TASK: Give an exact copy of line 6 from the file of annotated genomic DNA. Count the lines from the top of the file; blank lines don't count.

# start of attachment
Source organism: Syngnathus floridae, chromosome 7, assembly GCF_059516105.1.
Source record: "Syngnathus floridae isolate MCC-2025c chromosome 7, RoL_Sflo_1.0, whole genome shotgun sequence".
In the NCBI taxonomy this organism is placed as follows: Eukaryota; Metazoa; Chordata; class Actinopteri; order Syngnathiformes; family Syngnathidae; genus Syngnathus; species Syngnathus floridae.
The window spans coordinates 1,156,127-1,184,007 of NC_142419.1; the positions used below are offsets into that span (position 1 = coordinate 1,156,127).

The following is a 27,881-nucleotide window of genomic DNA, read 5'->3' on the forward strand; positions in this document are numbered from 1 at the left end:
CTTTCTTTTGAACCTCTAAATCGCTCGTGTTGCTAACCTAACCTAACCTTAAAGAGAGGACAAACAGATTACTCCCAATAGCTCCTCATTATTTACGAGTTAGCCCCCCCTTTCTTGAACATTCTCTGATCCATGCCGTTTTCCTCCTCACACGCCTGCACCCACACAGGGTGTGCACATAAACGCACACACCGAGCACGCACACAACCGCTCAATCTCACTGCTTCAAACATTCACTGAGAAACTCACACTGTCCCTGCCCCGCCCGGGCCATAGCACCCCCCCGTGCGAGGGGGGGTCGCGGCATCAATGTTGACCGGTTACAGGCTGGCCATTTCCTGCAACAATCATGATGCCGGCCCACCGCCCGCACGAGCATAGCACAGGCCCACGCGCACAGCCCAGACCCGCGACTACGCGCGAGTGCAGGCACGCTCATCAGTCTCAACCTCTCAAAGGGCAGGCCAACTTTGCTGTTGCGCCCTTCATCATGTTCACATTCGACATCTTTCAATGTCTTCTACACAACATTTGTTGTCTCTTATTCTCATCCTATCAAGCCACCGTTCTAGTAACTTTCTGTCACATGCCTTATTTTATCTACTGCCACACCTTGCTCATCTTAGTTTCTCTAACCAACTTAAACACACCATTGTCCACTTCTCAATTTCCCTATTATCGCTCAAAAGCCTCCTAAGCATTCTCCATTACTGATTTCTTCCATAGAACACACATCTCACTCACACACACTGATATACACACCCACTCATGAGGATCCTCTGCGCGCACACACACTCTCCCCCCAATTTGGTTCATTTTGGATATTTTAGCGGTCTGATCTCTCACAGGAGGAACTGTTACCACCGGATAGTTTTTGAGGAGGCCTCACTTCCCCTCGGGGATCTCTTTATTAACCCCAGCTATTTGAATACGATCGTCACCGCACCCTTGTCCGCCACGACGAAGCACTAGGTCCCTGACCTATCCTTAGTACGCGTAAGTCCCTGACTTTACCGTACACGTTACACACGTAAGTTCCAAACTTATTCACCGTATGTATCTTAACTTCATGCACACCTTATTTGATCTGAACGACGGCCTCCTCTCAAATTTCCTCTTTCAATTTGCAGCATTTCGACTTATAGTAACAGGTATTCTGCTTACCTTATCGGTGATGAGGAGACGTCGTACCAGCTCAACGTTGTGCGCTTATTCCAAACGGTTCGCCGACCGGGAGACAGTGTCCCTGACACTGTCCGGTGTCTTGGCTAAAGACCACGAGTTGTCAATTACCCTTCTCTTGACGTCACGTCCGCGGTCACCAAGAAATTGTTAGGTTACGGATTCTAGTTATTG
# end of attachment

CTTTCTTTTGAACCTCTAAATCGCTCGTGTTGCTAACCTAACCTAACCTTAAAGAGAGGACAAACAGATTACTCCCAATAGCTCCTCATTATTTACGAGTTAGCCCCCCCTTTCTTGAACATTCTCTGATCCATGCCGTTTTCCTCCTCACACGCCTGCACCCACACAGGGTGTGCACATAAACGCACACACCGAGCACGCACACAACCGCTCAATCTCACTGCTTCAAACATTCACTGAGAAACTCACACTGTCCCTGCCCCGCCCGGGCCATAGCACCCCCCCGTGCGAGGGGGGGTCGCGGCATCAATGTTGACCGGTTACAGGCTGGCCATTTCCTGCAACAATCATGATGCCGGCCCACCGCCCGCACGAGCATAGCACAGGCCCACGCGCACAGCCCAGACCCGCGACTACGCGCGAGTGCAGGCACGCTCATCAGTCTCAACCTCTCAAAGGGCAGGCCAACTTTGCTGTTGCGCCCTTCATCATGTTCACATTCGACATCTTTCAATGTCTTCTACACAACATTTGTTGTCTCTTATTCTCATCCTATCAAGCCACCGTTCTAGTAACTTTCTGTCACATGCCTTATTTTATCTACTGCCACACCTTGCTCATCTTAGTTTCTCTAACCAACTTAAACACACCATTGTCCACTTCTCAATTTCCCTATTATCGCTCAAAAGCCTCCTAAGCATTCTCCATTACTGATTTCTTCCATAGAACACACATCTCACTCACACACACTGATATACACACCCACTCATGAGGATCCTCTGCGCGCACACACACTCTCCCCCCAATTTGGTTCATTTTGGATATTTTAGCGGTCTGATCTCTCACAGGAGGAACTGTTACCACCGGATAGTTTTTGAGGAGGCCTCACTTCCCCTCGGGGATCTCTTTATTAACCCCAGCTATTTGAATACGATCGTCACCGCACCCTTGTCCGCCACGACGAAGCACTAGGTCCCTGACCTATCCTTAGTACGCGTAAGTCCCTGACTTTACCGTACACGTTACACACGTAAGTTCCAAACTTATTCACCGTATGTATCTTAACTTCATGCACACCTTATTTGATCTGAACGACGGCCTCCTCTCAAATTTCCTCTTTCAATTTGCAGCATTTCGACTTATAGTAACAGGTATTCTGCTTACCTTATCGGTGATGAGGAGACGTCGTACCAGCTCAACGTTGTGCGCTTATTCCAAACGGTTCGCCGACCGGGAGACAGTGTCCCTGACACTGTCCGGTGTCTTGGCTAAAGACCACGAGTTGTCAATTACCCTTCTCTTGACGTCACGTCCGCGGTCACCAAGAAATTGTTAGGTTACGGATTCTAGTTATTG